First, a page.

For what I am about to admit, the great Goth council will show up at my door and take away my Goth Card ™. But… I’ve never been a fan of Nick Cave.
I appreciate what he does. I understand and respect his influence. But his music has never moved me, and he doesn’t make me swoon. So I was able to go into 20,000 Days on Earth with no expectations, knowing very little about it, waiting to see if it made me like Cave more… or less.
Knowing something about the film beforehand would have helped, actually, as 20,000 Days on Earth is a fictional documentary. It’s Nick Cave playing Nick Cave. There is no official Nick Cave archive in a bunker in Brighton, England. Friends and co-workers such as Kylie Minogue and Blixa Bargeld don’t actually appear in Cave’s car for a chat as he drives through the rain. (Digression – can I please have a documentary about Blixa Bargeld? Please?) Cave’s chat with his therapist is not real (the therapist, Darian Leader is a real psychoanalyst, but does not, apparently count Cave as one of his patients).
So what is the point of 20,000 Days?
From a cinematography point of view, the film is beautiful, with gorgeous lighting and shots, and an intriguing use of angles and space.
As a means for Cave to expound on the topics of rock stardom and the role of the writer, the film is a vehicle for philosophy that may or may not be grounded in logic and common sense. There are beautiful references to writing, making music, and creating something of substance that seem designed to encourage other creatives, but they tend to come from a place of entitlement, by someone lucky (and talented) enough to be able to work full time at their art.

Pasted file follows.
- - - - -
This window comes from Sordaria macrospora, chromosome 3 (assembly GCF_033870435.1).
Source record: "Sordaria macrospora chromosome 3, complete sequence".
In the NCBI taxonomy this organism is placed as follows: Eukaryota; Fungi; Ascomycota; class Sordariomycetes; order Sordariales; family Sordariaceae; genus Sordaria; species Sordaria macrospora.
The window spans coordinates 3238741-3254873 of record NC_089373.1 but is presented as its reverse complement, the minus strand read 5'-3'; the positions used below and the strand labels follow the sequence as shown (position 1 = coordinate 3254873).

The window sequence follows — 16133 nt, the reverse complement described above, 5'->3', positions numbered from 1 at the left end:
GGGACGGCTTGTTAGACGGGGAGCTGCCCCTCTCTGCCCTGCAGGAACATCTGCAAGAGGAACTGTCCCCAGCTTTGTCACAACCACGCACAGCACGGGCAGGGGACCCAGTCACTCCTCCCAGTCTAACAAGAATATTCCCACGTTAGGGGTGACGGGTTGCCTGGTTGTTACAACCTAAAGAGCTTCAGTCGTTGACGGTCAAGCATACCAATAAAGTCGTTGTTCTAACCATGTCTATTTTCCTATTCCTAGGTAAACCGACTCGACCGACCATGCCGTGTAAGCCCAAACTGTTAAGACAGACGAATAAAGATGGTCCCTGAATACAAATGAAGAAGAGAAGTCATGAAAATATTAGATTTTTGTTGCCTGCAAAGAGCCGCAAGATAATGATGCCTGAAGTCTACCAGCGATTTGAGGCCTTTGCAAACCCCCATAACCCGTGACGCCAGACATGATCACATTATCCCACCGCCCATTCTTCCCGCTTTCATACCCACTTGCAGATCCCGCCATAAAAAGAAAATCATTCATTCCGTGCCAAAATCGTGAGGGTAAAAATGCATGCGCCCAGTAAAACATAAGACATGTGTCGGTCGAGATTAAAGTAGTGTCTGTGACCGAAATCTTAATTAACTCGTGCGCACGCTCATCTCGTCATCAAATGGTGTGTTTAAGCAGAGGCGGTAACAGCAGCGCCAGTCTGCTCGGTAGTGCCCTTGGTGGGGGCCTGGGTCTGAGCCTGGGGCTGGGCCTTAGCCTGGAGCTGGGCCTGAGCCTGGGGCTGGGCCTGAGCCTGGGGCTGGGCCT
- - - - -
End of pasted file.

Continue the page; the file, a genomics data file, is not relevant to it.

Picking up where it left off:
The most honest scene in 20,000 Days, the one thing that probably is true, is when Cave joins Bad Seeds collaborator Warren Ellis for lunch, and they sit around Ellis’ kitchen table, eating pasta and eel and bananas, talking about old times and a particular gig they did with Nina Simone.
Much of the film covers the writing, recording and live performances of Cave’s 2013 album Push The Sky Away. In these scenes, interspersed throughout, filmmakers Iain Forsyth and Jane Pollard capture the only other definitely truthful aspect of the film; the process of bringing Cave’s art (the words on paper) to life.
As a piece of art, 20,000 Days on Earth is innovative, forcing the viewer to confront what is real and what is fake, and forcing them to accept that most of the time, they have no way of knowing. We have no choice but to accept the film at face value and take what we can from it. Fans who were expecting a reasonably truthful, straight up biographical documentary might leave the cinema not quite knowing what they just experienced. Whether they leave pleased with what they saw is a different story.
For my part, I don’t know that 20,000 Days on Earth changed my opinion of Cave either way. I appreciate what he does, but the music still doesn’t rock me. I appreciate the art and effort, and even the persona, which he freely admits in interviews to be mostly false. And I appreciate the film itself, even with the fictional pretense – maybe true fans need to know about Cave’s real life, but I don’t. But even a fictional work, be it film or novel or song, needs to have a seed within it that makes it feel genuine. Not honest, necessarily, but genuine. And genuine is the one thing that seems missing here.